This can be really daunting if it’s just your first time writing a business plan, but it is really important for the success of any business venture.
A business plan contains concrete plans on how you want to go from a “normal” startup to the point where you envision to be. It outlines your short-term immediate goals and what you want to do about it, and your long-term ambitions which are flexible and subject to change. It also includes what your business is all about; your product or service, and how you intend penetrating your market and carving a place in your niche.
Your business plan should include a solid marketing plan because you want a concrete strategy on how you intend reaching your customer. Because, if you do not have the ability to reach your customer, you never even get frequent opportunities to make sales that your business needs to stay afloat.
Your marketing plan should include a business website, and digital strategies like ads, and social media, etc.
You also need to include the team that your business would be comprised because your business would be incomplete without them. And if you are writing your plan in the hopes of showing it to some investor, they would want to know who they’re trusting their money with.
Components of a great business plan
A great business plan includes, but is not limited to the following;
1. Executive Summary
This includes your project name, projected revenue for the business, market description, startup capital.
2. Business Description
A detailed description of your business, what it’s all about, your mission, vision, goals, action steps, and your target customers.
This section needs you to explain the need for your business or products and what unique feature you are bringing to the marketplace that distinguishes you from competitors.
4. Market Analysis
You need strong evidence that your business has what it takes to survive. That’s where analysis comes in. You will be describing the size of your market, and how you intend penetrating that market. That’s of course if your business is going into an existing market.
You’ll also be describing the plans you have to enter a growing market and establishing a name as a leading brand in that market. But then, you would have to come up with an analysis that predicts that market’s future.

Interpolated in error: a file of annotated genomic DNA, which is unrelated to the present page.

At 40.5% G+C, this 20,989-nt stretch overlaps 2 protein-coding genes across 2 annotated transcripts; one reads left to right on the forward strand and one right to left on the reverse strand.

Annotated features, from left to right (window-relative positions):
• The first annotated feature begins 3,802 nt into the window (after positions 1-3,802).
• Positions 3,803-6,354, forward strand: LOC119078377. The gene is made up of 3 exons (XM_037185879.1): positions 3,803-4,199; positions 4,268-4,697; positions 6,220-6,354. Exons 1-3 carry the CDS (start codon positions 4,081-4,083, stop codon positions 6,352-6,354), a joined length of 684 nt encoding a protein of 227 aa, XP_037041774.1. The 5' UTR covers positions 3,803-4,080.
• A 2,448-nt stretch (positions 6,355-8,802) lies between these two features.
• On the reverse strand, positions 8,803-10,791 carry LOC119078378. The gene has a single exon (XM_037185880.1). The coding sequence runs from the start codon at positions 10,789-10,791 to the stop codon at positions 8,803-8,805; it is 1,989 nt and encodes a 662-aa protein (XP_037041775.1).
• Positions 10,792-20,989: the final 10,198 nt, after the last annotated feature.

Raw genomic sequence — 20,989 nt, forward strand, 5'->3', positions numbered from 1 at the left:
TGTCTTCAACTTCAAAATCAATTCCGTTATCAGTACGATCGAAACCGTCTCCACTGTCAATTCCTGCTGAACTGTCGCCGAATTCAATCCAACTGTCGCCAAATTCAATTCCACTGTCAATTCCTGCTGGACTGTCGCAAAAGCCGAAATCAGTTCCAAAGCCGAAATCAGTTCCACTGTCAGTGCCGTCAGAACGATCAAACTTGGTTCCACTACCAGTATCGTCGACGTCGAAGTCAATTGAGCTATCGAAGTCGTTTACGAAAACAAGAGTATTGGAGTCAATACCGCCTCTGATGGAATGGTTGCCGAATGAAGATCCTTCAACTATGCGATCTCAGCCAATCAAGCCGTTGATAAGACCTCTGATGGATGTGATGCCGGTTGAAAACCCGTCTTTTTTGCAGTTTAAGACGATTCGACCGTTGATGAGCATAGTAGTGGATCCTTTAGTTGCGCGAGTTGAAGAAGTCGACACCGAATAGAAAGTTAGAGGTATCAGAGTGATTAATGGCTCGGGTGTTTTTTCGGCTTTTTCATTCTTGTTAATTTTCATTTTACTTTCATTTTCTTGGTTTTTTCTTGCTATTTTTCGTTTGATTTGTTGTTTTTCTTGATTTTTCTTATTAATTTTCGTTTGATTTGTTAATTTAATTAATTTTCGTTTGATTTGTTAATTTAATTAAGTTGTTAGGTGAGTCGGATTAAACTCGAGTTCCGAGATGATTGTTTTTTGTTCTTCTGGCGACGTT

This should also include information about your target customers, their challenges, and how you intend solving it better.
This section would explain the cost at which your products or services would be set and how and why you arrived at that figure.
This section would explain where your business would be located. Why you chose that location and its effect on sales and profits in your business.
7. Human Resources
Here, you would be talking about the team behind the business and individual functions of each member of your team and what system you are aiming to create that could cause them to work even when you’re not around.
Note: You are not running a self-employed business, if you are, then it’s better off going to work for someone. You want to build a system that could be replicated over and over with high prediction of your business’ success wherever it springs forth.
8. Customer Service
How do you intend handling customers? How do you intend serving them? You want all that in this section.
Except you want to risk the existence of your business, especially if you have big dreams for it, you would want to get the necessary permits that allow you to operate your business in your specified location. You would be listing all the licenses you need to operate your business in this section and the cost. It’s okay if you cannot really say off the top of your head, you could make your researches on these as different places have totally different standards.
This section would cover how you intend storing your products or equipment, records, and also data collected from customers. Everything that has to do with data, both hard copy or soft should be included in this section and what it would cost.
11. Working hours
This section would cover the opening and closing time for your business and how shifts are going to be rotated if your business would need workers working in shifts.
Your business plan is incomplete without this one. You should have concrete plans on how you intend effectively handling financial recordings of your cash flow. Also, include the persons or software you’d need to handle this part of your business.
13. The project needs
This is where you’d list out all the equipment you would need for your business to work. Everything!
14. Project cost
This would be the total cost of starting and running your business for a specific time-space. But you’d notice that the first point listed in this section, the Executive summary, you are expected to include your startup capital in that section. How then do you want to pull that off? See into the future?
No, you are actually expected to write that one last. Then, when you’re done with everything else, you have a clearer picture and can write a better captivating summary for your business plan.
That’s how you get your business plan up. It doesn’t end here, as you would still need a lot of research on getting valuable information included in your plan. It would be very demanding having to get a plan up, but it certainly would be worth it.
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